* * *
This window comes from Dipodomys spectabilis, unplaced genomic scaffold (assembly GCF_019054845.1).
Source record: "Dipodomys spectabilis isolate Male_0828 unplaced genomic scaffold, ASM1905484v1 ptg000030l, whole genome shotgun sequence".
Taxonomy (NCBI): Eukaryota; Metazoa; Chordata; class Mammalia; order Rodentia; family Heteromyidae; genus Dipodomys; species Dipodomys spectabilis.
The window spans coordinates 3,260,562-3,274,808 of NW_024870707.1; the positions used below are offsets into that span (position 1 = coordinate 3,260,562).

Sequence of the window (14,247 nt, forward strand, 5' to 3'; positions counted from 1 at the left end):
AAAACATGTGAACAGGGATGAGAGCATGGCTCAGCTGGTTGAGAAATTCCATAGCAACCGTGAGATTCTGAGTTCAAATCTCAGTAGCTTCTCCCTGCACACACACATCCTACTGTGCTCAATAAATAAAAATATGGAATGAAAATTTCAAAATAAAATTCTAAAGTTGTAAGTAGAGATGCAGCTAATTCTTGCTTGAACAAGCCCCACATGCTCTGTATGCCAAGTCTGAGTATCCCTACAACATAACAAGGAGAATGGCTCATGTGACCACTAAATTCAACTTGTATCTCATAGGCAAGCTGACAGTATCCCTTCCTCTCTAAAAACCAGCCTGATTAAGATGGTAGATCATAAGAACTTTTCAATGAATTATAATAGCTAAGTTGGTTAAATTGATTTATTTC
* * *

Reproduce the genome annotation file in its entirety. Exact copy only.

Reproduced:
This window comes from Dipodomys spectabilis, unplaced genomic scaffold (assembly GCF_019054845.1).
Source record: "Dipodomys spectabilis isolate Male_0828 unplaced genomic scaffold, ASM1905484v1 ptg000030l, whole genome shotgun sequence".
Taxonomy (NCBI): Eukaryota; Metazoa; Chordata; class Mammalia; order Rodentia; family Heteromyidae; genus Dipodomys; species Dipodomys spectabilis.
The window spans coordinates 3,260,562-3,274,808 of NW_024870707.1; the positions used below are offsets into that span (position 1 = coordinate 3,260,562).

Sequence of the window (14,247 nt, forward strand, 5' to 3'; positions counted from 1 at the left end):
AAAACATGTGAACAGGGATGAGAGCATGGCTCAGCTGGTTGAGAAATTCCATAGCAACCGTGAGATTCTGAGTTCAAATCTCAGTAGCTTCTCCCTGCACACACACATCCTACTGTGCTCAATAAATAAAAATATGGAATGAAAATTTCAAAATAAAATTCTAAAGTTGTAAGTAGAGATGCAGCTAATTCTTGCTTGAACAAGCCCCACATGCTCTGTATGCCAAGTCTGAGTATCCCTACAACATAACAAGGAGAATGGCTCATGTGACCACTAAATTCAACTTGTATCTCATAGGCAAGCTGACAGTATCCCTTCCTCTCTAAAAACCAGCCTGATTAAGATGGTAGATCATAAGAACTTTTCAATGAATTATAATAGCTAAGTTGGTTAAATTGATTTATTTC